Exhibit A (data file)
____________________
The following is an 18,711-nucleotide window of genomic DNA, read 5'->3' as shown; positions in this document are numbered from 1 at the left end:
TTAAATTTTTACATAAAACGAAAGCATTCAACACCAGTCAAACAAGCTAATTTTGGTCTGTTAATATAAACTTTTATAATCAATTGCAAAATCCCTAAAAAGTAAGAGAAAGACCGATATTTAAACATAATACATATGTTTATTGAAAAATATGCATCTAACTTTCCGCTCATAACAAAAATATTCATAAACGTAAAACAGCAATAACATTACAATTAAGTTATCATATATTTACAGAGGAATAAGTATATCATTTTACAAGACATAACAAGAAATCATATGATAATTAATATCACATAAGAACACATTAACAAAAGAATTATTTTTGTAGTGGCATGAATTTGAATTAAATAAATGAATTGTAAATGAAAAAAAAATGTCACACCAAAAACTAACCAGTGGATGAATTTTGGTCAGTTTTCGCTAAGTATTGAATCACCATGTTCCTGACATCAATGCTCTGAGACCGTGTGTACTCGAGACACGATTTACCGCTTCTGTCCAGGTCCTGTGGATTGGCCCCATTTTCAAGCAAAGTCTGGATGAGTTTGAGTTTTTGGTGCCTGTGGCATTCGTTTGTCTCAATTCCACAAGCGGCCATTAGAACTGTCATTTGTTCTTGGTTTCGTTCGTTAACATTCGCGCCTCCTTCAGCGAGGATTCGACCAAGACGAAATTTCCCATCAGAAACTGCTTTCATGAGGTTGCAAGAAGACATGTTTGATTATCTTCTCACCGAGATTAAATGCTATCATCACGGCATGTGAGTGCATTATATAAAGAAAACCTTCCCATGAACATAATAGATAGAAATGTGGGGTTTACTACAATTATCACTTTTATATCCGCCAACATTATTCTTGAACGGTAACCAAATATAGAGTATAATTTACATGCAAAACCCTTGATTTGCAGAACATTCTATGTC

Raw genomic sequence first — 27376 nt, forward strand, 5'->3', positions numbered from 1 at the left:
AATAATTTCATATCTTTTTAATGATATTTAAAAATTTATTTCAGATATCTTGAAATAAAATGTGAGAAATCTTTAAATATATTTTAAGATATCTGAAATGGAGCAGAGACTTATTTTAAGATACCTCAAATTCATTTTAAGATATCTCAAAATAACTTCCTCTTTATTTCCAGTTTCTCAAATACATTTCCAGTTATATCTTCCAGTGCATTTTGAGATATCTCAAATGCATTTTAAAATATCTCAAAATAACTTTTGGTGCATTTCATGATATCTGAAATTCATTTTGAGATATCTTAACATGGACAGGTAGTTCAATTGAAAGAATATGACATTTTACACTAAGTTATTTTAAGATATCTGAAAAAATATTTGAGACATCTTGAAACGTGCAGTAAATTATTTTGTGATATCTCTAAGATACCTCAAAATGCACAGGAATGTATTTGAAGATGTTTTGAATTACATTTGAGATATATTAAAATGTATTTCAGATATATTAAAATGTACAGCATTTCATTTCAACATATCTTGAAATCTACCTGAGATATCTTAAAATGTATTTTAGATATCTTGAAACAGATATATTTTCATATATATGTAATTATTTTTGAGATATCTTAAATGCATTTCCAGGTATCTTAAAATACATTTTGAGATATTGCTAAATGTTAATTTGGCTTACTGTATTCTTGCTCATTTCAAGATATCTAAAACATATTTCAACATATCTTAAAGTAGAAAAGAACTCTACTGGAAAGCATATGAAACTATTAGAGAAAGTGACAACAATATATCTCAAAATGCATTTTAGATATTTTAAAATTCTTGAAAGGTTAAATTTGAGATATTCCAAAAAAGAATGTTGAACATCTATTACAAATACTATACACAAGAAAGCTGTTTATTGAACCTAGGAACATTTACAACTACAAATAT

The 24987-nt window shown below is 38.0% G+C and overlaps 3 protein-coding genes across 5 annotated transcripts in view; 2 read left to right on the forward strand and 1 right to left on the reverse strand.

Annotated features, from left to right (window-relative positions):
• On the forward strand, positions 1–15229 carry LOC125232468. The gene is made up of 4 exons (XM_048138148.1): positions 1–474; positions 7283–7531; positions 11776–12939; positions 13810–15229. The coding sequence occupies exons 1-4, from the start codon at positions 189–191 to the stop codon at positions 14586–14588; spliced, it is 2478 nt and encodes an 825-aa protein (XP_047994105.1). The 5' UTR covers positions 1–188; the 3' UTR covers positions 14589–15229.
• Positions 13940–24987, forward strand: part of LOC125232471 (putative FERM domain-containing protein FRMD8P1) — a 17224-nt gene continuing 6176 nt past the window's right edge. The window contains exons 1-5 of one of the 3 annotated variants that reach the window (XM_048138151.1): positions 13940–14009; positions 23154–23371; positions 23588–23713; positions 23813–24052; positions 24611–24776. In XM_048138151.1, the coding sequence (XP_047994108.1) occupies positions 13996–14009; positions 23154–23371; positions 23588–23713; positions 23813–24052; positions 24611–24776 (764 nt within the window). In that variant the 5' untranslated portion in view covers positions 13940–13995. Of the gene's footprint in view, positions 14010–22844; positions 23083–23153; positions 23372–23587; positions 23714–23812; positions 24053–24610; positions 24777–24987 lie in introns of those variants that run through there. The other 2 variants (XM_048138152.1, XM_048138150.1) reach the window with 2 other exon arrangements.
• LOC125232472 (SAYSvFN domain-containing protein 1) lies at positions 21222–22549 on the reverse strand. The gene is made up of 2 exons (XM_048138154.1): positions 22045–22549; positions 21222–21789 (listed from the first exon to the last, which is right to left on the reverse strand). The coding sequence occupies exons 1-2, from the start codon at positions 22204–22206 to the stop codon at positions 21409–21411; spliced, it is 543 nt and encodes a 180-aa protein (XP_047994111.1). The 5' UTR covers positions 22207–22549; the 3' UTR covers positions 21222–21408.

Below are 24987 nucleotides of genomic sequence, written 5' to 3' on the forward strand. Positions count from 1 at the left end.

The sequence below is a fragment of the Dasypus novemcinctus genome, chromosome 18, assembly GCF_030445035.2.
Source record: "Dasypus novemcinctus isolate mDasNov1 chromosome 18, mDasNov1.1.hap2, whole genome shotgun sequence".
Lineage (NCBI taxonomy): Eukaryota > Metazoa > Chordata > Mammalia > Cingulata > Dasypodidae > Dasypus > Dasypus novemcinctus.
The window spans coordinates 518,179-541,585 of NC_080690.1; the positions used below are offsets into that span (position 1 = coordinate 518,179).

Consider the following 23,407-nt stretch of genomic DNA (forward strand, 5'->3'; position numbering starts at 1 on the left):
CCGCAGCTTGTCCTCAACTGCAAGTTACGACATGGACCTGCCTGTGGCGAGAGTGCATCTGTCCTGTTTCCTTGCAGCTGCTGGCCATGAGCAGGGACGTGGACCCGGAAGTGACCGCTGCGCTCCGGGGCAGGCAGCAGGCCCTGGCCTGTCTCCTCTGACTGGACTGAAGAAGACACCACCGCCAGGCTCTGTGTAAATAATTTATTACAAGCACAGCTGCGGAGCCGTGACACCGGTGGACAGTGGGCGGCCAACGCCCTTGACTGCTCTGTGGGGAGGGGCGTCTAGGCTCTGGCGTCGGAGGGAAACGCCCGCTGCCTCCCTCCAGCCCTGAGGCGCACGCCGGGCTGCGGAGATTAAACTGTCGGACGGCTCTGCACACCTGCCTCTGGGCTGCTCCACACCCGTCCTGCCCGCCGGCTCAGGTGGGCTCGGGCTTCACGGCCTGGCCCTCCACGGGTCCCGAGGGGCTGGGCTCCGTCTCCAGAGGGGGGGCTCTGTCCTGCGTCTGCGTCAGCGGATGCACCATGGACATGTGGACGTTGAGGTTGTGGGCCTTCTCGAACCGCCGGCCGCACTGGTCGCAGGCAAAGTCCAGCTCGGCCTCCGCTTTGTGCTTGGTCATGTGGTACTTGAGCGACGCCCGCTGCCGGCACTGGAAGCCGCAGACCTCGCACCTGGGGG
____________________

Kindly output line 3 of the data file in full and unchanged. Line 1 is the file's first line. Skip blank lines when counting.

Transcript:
Raw genomic sequence first — 27376 nt, forward strand, 5'->3', positions numbered from 1 at the left: